OPINION

When private goes public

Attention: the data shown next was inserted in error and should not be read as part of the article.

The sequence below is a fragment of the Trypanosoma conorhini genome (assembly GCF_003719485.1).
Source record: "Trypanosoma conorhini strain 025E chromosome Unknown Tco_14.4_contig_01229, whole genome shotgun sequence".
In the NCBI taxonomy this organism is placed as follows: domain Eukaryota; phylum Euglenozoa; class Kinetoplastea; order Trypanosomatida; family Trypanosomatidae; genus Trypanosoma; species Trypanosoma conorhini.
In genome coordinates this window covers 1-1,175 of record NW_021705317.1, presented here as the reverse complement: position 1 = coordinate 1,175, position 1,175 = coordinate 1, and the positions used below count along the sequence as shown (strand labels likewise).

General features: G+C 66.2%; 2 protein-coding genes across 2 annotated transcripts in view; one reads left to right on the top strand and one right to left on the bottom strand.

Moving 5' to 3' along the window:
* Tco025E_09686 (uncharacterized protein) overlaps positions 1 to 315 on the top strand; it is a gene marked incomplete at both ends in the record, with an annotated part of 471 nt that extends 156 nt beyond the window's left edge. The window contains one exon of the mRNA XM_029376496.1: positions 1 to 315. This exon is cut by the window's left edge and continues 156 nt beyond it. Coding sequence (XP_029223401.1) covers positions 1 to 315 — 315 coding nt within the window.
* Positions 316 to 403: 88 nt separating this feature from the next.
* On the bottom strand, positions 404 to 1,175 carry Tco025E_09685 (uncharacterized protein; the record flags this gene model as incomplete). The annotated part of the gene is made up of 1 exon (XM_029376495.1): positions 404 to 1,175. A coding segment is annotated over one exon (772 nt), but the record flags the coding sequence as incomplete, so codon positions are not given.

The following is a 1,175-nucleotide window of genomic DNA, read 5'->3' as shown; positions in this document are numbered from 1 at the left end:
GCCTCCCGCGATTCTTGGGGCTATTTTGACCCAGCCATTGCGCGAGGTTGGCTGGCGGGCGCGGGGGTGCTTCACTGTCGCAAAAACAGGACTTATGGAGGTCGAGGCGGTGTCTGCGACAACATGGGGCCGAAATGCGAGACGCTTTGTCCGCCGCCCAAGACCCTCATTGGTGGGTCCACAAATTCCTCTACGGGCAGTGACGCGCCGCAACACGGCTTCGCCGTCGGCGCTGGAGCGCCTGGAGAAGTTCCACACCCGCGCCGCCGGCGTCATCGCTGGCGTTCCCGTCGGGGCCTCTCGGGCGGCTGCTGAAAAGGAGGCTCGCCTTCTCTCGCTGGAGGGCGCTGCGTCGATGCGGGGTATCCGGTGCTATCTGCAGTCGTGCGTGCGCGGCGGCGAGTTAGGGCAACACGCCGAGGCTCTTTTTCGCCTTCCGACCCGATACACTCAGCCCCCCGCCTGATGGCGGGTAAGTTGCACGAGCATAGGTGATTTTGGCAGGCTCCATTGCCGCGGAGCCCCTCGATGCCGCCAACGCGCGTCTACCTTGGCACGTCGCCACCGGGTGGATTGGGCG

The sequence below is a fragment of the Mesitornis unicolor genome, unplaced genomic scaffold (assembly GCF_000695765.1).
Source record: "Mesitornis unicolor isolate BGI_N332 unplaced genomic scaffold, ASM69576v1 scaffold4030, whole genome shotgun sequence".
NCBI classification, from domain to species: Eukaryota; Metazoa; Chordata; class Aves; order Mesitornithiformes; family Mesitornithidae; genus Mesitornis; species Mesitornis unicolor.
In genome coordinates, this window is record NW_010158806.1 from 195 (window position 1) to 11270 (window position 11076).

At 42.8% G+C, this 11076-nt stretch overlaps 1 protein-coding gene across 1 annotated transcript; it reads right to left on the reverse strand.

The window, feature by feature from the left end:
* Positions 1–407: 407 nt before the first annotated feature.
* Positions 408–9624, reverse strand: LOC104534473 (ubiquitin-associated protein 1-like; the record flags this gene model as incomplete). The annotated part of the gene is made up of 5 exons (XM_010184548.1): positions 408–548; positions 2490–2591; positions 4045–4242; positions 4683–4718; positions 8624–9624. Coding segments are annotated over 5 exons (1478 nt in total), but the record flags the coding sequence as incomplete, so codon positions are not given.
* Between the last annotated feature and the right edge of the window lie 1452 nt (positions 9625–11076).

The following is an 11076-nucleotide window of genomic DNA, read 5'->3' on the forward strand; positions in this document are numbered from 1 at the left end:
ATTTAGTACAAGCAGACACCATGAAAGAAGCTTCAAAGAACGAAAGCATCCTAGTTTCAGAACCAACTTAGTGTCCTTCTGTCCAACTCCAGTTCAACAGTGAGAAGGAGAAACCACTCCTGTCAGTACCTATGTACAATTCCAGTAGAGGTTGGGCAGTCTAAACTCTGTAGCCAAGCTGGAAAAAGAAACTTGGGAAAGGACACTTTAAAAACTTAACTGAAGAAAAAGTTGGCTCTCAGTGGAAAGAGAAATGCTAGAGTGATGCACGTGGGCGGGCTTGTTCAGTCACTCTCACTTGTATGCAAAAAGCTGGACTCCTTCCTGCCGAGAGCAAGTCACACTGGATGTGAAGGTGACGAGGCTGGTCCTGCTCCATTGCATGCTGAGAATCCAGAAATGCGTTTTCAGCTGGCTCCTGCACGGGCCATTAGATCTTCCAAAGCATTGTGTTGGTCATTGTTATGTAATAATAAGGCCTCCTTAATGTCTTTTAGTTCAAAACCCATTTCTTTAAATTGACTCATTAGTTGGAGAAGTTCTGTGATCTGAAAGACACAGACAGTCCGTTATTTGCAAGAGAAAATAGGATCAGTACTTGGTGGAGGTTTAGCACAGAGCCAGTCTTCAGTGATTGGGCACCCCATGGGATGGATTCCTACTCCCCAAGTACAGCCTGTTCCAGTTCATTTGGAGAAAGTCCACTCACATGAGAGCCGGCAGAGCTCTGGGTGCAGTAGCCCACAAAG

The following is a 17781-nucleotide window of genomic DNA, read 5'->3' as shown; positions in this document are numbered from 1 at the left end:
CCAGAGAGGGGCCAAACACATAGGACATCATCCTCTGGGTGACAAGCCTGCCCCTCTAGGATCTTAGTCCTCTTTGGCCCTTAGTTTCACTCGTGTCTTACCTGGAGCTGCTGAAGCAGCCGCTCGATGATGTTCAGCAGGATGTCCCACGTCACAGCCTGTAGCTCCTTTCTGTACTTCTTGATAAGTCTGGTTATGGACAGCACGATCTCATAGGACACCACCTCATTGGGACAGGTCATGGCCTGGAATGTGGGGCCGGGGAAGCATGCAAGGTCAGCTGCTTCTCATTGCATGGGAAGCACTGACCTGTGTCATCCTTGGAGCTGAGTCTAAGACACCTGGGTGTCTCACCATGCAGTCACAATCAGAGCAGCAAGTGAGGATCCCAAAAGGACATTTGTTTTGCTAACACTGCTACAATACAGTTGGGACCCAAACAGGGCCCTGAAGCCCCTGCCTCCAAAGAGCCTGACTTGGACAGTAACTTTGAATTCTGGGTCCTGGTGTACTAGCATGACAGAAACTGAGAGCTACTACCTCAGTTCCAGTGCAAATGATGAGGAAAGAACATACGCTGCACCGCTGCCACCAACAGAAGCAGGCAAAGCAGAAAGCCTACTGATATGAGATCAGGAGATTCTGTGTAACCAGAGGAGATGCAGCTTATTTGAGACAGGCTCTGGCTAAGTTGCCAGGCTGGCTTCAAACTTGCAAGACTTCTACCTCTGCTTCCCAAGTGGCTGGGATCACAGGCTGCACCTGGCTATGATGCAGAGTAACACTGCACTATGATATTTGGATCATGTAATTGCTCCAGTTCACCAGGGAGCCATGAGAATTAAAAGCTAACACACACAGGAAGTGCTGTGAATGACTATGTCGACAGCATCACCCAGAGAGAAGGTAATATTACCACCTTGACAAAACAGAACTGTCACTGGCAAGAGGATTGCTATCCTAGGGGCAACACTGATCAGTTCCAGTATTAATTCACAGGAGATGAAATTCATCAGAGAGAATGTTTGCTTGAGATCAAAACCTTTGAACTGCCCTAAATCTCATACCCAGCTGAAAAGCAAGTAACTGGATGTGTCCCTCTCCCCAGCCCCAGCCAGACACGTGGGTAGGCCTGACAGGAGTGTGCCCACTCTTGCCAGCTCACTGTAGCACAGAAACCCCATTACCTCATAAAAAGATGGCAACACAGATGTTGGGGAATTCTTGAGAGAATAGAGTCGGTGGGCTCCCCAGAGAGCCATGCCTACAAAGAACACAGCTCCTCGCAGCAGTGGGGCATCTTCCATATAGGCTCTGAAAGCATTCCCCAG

Should you happen to walk through Syntagma Square in the heart of the capital these days, you will probably notice workers laying a new sidewalk next to Ermou Street and in front of the McDonald’s entrance. Meanwhile, work is under way to widen the sidewalk along Karageorgiou Servias St to prevent the unauthorized use of public space by vehicles. Great news for Athens then. The city will soon rid itself of its filthiest sidewalk. But the real news lies elsewhere: The initiative to revamp the small but crucial Athens hub comes from the firm that is currently restoring the Pallis Mansion to launch a megastore selling books, music, DVDs and electronic products. So, the initiative comes from neither the Athens Municipality nor the Public Works Ministry but from a chain store that does not want to make its customers walk through an unpleasant public space that feels more like a public toilet than the heart of a modern city. Moreover, the same company is funding the construction of the new pavement. It has also convinced the owners of the other two shops to put some money into the project too. This is why the works are limited to the west end of the square. On the left of Ermou, life goes on pretty much as before. The sidewalk at this end is not that filthy and, of course, no business is expected to open in the building that houses the National Economy Ministry. Too bad for the people there, as they will have to wait for the municipality to do something about the situation. Sure, the businessmen could have left things in the hands of the municipality, thus avoiding the financial burden, but they would have to be patient, and in the free market, foot-dragging is a poor adviser. It’s not the first time that a private company has done the state’s job for it because the public space surrounding a business or store is a mess. On Voukourestiou St near Syntagma, a strong banking group took a similar initiative, putting its hand deep into its pocket for something even more expensive: turning the street connecting Stadiou and Panepistimiou into a pedestrian zone. The job was done – and it was done well – and the state did not pay a single cent. Both are striking examples. The state does not care about public space. That’s because the state is run by people who are not interested in public space and the result can be seen every day in the city’s streets and squares. As for private firms, they love public space when they have something to gain from it – directly or indirectly. That is not necessarily a bad thing. The state, seeing that there are people out there who are ready to put their hand in their pocket even for their own good, could exploit this for its own benefit. For example, it was major firms that sponsored the program for revamping building facades in central locations during the Athens Olympic Games. Why should such initiatives come with an expiry date?